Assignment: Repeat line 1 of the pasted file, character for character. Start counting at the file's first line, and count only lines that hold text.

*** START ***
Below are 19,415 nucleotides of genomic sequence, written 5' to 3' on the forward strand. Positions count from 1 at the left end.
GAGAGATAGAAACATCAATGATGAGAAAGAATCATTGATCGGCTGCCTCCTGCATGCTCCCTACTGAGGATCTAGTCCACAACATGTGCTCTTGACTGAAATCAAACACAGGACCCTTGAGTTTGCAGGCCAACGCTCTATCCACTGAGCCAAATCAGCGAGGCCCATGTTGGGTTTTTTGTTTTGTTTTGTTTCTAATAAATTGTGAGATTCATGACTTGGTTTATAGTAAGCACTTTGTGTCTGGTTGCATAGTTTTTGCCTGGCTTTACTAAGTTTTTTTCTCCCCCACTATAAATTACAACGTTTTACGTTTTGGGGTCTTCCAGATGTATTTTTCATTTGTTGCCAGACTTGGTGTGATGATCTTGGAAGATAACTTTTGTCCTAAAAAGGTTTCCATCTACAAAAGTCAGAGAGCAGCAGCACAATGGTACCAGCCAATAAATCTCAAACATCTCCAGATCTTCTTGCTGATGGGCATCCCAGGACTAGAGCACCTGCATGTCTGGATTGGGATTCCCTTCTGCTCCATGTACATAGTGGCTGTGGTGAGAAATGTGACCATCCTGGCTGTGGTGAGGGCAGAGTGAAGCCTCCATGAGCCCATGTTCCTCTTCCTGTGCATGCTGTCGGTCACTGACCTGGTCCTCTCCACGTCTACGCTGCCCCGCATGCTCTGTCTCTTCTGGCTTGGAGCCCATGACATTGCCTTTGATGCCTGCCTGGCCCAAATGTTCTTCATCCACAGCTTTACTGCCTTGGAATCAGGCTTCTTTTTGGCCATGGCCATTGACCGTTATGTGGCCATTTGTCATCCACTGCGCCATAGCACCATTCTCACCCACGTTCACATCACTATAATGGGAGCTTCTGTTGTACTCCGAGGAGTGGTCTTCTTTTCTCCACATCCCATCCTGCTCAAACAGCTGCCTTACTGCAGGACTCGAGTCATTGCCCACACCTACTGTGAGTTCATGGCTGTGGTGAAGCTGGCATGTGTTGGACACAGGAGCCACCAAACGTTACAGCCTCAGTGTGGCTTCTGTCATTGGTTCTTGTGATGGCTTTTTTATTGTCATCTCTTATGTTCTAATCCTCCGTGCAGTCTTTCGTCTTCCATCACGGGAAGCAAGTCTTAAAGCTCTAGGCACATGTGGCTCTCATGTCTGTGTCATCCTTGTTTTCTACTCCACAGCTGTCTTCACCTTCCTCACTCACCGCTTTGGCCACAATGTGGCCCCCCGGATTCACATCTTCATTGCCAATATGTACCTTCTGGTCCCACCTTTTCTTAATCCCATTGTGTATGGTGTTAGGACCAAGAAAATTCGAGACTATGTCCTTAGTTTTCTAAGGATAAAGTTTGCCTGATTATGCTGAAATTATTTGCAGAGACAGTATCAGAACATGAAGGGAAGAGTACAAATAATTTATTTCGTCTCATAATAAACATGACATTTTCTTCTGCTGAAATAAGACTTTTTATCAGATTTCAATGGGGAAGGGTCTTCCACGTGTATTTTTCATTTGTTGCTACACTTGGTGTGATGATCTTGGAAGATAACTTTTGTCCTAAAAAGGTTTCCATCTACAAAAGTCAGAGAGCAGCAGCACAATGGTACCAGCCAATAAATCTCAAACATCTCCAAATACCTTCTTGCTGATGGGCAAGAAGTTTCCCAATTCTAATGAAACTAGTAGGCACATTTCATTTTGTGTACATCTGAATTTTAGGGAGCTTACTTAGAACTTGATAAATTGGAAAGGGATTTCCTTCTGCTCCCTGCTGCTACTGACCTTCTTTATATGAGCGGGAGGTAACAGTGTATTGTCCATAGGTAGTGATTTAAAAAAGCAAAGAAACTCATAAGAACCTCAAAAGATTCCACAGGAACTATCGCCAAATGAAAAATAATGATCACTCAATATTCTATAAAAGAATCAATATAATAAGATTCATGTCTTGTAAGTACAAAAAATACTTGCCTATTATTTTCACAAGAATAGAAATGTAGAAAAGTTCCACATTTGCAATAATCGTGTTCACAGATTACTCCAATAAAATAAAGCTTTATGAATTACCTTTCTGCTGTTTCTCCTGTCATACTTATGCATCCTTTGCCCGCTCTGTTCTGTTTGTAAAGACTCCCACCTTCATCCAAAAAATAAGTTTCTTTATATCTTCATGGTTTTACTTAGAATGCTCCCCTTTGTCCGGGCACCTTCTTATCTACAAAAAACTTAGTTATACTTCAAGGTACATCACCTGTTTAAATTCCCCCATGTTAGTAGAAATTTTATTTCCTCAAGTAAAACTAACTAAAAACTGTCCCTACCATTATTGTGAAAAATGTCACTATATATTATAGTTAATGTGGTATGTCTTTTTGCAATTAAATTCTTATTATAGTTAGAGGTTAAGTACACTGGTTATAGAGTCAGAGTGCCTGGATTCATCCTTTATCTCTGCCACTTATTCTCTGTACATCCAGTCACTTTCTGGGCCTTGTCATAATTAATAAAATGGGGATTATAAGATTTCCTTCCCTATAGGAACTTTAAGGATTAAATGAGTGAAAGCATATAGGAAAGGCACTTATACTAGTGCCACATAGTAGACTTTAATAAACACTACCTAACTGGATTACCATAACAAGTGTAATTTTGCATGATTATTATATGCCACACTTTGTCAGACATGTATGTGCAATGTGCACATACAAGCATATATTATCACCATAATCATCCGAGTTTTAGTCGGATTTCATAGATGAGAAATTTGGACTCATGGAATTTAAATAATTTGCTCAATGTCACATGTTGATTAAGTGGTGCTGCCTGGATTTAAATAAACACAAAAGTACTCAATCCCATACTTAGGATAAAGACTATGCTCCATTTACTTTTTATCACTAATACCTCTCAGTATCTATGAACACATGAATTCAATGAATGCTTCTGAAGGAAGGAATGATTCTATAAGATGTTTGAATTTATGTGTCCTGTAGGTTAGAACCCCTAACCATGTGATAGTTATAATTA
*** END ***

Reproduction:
Below are 19,415 nucleotides of genomic sequence, written 5' to 3' on the forward strand. Positions count from 1 at the left end.